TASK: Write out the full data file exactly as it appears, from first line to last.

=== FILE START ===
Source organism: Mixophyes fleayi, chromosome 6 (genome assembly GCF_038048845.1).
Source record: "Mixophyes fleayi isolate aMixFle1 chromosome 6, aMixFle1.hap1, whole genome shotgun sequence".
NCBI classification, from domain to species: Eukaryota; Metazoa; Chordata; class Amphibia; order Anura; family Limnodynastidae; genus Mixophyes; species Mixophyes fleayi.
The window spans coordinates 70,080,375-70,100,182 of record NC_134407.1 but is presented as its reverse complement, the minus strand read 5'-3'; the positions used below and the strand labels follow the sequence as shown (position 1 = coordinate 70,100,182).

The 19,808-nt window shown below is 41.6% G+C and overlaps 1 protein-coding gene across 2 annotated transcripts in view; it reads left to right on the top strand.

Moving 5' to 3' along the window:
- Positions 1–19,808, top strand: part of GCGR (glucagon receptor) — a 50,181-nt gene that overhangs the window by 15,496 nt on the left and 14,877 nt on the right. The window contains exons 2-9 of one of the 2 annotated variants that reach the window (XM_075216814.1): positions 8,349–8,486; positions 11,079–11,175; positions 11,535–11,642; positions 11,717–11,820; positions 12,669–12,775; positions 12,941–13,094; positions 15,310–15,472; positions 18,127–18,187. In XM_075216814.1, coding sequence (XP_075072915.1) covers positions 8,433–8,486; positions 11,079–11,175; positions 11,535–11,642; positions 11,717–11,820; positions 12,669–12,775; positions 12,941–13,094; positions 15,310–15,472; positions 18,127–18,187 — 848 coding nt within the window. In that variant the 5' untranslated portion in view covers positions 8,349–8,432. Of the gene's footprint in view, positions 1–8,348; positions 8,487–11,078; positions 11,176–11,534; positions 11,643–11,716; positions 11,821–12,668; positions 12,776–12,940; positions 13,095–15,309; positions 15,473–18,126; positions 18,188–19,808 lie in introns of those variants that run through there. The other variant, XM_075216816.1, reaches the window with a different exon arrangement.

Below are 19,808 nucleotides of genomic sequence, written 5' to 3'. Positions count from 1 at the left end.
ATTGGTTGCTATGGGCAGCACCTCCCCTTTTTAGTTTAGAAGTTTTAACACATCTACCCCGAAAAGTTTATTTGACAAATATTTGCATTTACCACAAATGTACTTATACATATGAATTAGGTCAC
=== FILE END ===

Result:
Source organism: Mixophyes fleayi, chromosome 6 (genome assembly GCF_038048845.1).
Source record: "Mixophyes fleayi isolate aMixFle1 chromosome 6, aMixFle1.hap1, whole genome shotgun sequence".
NCBI classification, from domain to species: Eukaryota; Metazoa; Chordata; class Amphibia; order Anura; family Limnodynastidae; genus Mixophyes; species Mixophyes fleayi.
The window spans coordinates 70,080,375-70,100,182 of record NC_134407.1 but is presented as its reverse complement, the minus strand read 5'-3'; the positions used below and the strand labels follow the sequence as shown (position 1 = coordinate 70,100,182).

The 19,808-nt window shown below is 41.6% G+C and overlaps 1 protein-coding gene across 2 annotated transcripts in view; it reads left to right on the top strand.

Moving 5' to 3' along the window:
- Positions 1–19,808, top strand: part of GCGR (glucagon receptor) — a 50,181-nt gene that overhangs the window by 15,496 nt on the left and 14,877 nt on the right. The window contains exons 2-9 of one of the 2 annotated variants that reach the window (XM_075216814.1): positions 8,349–8,486; positions 11,079–11,175; positions 11,535–11,642; positions 11,717–11,820; positions 12,669–12,775; positions 12,941–13,094; positions 15,310–15,472; positions 18,127–18,187. In XM_075216814.1, coding sequence (XP_075072915.1) covers positions 8,433–8,486; positions 11,079–11,175; positions 11,535–11,642; positions 11,717–11,820; positions 12,669–12,775; positions 12,941–13,094; positions 15,310–15,472; positions 18,127–18,187 — 848 coding nt within the window. In that variant the 5' untranslated portion in view covers positions 8,349–8,432. Of the gene's footprint in view, positions 1–8,348; positions 8,487–11,078; positions 11,176–11,534; positions 11,643–11,716; positions 11,821–12,668; positions 12,776–12,940; positions 13,095–15,309; positions 15,473–18,126; positions 18,188–19,808 lie in introns of those variants that run through there. The other variant, XM_075216816.1, reaches the window with a different exon arrangement.

Below are 19,808 nucleotides of genomic sequence, written 5' to 3'. Positions count from 1 at the left end.
ATTGGTTGCTATGGGCAGCACCTCCCCTTTTTAGTTTAGAAGTTTTAACACATCTACCCCGAAAAGTTTATTTGACAAATATTTGCATTTACCACAAATGTACTTATACATATGAATTAGGTCAC